Mayor Rybak, Council President Johnson Announce Sustainable, Affordable Plan for New Vikings Stadium, Target Center Renovation and Lower Property Taxes
Plan creates high-quality fan experience and good jobs, spurs development and tax-base growth
Secures Minnesota’s place as world-class entertainment, sports and tourist destination
May 9, 2011 (MINNEAPOLIS) — Minneapolis Mayor R.T. Rybak and City Council President Barbara Johnson today announced a sustainable, affordable plan that will build a new, multi-purpose Minnesota Vikings stadium on the Metrodome site, renovate the City of Minneapolis-owned Target Center, lower Minneapolis property taxes and improve City streets.
Mayor Rybak and Council President Johnson were joined at a press conference at the State Capitol by Senator Julie Rosen, chief author of the Vikings stadium bill and Minnesota Timberwolves owner Glen Taylor. Representatives of Minnesota’s business and organized-labor communities also attended the press conference to show support for the plan.
The plan will create a high-quality fan experience through significant amenities and improvements to the site, and will spur development and tax-base growth on the east side of downtown. It will also create much-needed jobs in the construction sector as well as good service-economy jobs. It secures Minnesota’s place as a destination for world-class sports and entertainment.
The plan also pays for a $100-million renovation of Target Center, which will ensure the competitiveness for 20 more years of a facility that generates more than $100 million in new economic impact annually.
The plan helps alleviate the Minneapolis property-tax burden by providing support for Target Center debt from sources other than tax-increment financing, which helps pay for the priorities of lowering property taxes and improving City streets.
"In the long struggle to find a high-quality home for the Minnesota Vikings and put an end to stadium debates once and for all, today we are announcing a game changer," said Mayor Rybak. "Our plan is based in the core Minnesota values of building quality and using what you have — and it creates jobs, spurs development and ensures a high-quality experience that will brighten our state’s economic future by secure Minnesota’s place as an entertainment, sports and tourism destination.
"This is the only realistic, sustainable, affordable plan to that will keep the Vikings in Minnesota," Mayor Rybak continued.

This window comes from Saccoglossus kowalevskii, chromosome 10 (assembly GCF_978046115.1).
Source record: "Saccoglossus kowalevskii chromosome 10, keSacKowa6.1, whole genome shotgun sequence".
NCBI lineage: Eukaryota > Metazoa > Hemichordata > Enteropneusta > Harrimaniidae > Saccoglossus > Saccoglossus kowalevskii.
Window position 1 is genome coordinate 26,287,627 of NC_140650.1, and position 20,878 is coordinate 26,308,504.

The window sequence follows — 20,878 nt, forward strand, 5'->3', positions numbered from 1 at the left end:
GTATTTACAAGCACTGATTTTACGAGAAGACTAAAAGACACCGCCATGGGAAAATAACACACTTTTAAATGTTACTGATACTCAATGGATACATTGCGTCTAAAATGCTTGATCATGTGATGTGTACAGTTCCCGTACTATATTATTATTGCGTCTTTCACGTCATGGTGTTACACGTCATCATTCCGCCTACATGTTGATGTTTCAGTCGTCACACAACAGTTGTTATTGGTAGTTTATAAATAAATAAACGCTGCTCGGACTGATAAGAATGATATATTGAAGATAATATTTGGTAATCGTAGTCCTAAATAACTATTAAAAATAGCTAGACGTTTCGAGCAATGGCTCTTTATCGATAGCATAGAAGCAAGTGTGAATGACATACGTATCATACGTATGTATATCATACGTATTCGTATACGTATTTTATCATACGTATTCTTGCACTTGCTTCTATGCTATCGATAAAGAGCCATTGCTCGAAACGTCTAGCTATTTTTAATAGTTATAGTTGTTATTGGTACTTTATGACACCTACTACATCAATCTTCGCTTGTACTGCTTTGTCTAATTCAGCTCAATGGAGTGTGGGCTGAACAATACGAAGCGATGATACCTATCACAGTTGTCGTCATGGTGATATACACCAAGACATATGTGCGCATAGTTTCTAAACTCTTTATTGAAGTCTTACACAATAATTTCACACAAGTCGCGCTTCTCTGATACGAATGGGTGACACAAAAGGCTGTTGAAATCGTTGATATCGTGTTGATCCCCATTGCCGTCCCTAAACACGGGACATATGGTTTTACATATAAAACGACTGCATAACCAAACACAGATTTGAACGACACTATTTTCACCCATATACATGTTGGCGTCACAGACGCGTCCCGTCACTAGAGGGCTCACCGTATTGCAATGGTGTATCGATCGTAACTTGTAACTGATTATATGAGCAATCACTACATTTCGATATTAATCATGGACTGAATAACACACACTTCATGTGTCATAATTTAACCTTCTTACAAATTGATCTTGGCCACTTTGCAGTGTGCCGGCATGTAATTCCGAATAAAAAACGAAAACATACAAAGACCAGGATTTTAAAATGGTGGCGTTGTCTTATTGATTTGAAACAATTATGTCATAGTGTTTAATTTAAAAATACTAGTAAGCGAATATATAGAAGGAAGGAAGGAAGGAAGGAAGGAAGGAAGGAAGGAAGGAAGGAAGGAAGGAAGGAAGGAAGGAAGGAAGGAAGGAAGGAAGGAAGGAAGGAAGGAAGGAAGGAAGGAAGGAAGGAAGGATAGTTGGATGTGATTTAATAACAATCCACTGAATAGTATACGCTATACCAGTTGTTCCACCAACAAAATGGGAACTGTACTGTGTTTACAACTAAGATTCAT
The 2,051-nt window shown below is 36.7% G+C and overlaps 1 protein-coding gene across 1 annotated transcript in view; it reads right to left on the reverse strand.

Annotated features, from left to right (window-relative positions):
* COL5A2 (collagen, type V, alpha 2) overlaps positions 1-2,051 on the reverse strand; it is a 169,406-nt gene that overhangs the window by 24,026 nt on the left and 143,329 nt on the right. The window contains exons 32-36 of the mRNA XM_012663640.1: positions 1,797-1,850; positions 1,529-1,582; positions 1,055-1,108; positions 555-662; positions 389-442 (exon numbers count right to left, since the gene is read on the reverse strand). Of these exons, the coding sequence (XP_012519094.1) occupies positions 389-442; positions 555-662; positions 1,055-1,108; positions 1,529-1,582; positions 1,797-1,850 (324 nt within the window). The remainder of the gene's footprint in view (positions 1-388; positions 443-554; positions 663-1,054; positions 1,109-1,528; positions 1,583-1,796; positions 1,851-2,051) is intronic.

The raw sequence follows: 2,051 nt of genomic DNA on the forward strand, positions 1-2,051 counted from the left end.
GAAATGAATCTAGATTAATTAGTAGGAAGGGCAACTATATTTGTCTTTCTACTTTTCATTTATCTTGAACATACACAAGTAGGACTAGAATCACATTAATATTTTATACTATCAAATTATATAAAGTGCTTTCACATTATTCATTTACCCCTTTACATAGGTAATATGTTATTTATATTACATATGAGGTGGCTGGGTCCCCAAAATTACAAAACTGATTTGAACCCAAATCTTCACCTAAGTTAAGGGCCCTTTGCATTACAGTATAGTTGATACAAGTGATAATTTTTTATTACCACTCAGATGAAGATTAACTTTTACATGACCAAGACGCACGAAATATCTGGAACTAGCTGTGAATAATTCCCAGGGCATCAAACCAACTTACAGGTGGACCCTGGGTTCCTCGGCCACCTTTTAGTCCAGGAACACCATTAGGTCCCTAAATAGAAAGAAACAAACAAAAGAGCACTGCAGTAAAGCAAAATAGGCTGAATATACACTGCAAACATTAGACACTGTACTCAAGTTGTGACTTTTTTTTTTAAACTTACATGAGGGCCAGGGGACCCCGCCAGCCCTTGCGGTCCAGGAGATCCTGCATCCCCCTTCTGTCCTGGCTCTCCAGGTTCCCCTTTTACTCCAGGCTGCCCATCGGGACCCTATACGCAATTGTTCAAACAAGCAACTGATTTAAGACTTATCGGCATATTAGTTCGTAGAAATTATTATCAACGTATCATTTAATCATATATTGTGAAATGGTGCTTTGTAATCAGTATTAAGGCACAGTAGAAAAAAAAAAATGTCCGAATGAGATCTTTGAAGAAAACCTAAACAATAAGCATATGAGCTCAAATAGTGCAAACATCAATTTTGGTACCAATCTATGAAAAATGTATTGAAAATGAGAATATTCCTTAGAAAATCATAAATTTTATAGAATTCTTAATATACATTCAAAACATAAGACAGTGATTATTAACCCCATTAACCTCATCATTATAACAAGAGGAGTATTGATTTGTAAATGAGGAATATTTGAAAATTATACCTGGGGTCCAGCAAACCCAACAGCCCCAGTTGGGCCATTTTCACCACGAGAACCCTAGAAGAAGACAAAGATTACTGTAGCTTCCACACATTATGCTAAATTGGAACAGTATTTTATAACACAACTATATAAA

"This plan also builds on the core principle of taking care of what we already have, which has always been a bedrock principle in Minneapolis," said Council President Johnson. "This plan ensures the financial future of the Convention Center and the Target Center, both of which are powerful economic engines for the entire state, and uses Minneapolis’ economic power to help finance a new, sensible stadium for the Vikings and Minnesota."
"This is a pragmatic solution to a very difficult problem and I commend the leaders of Minneapolis for their leadership in drafting this proposal," said Glen Taylor, owner of the Minnesota Timberwolves and Lynx. "I would obviously love to have a replacement facility, but as a Minnesotan and former legislator, I know that renovating Target Center for one-third of the cost of a replacement is a solution that fits our state and our times."
The City of Minneapolis will partner on the stadium plan with the State of Minnesota and the Minnesota Vikings. Under the plan $895-million plan, the Vikings’ share is $400 million, or 45%; the State’s share is $300 million, or 33%; and the City’s share is $195 million, or 22%.
The sources of the City’s financing for the bonds that the Metropolitan Council will issue for the public costs of stadium construction and infrastructure are:
• an admission tax on stadium events;
• increased game-day parking fees;
• taxes that are currently dedicated to paying Convention Center bonds, following the retirement of the bonds in 2020;
• expanding more widely city restaurant and liquor taxes that are currently collected only downtown;
• raising an additional 0.15% in sales tax citywide, equivalent to 15 cents on $100, which matches the sales tax Hennepin County raised to fund its share of Target Field.
No City property-tax dollars are used to pay for the plan.
The State’s financing sources are a pro-sports memorabilia tax, a sales tax on stadium suites and direct satellite services and a dedicated sports-themed lottery game, among others.
The plan creates a new Minnesota Stadium Authority to replace the Metropolitan Sports Facilities Commission. The Authority will own, operate and maintain the new stadium, Target Center and the Minneapolis Convention Center.
Other counties or home-rule charter cities may participate in funding the stadium by imposing local taxes. If they do, they may retain 80% of the revenue that the new taxes generate for publicly-owned facilities of regional or statewide significance.
Published May. 9, 2011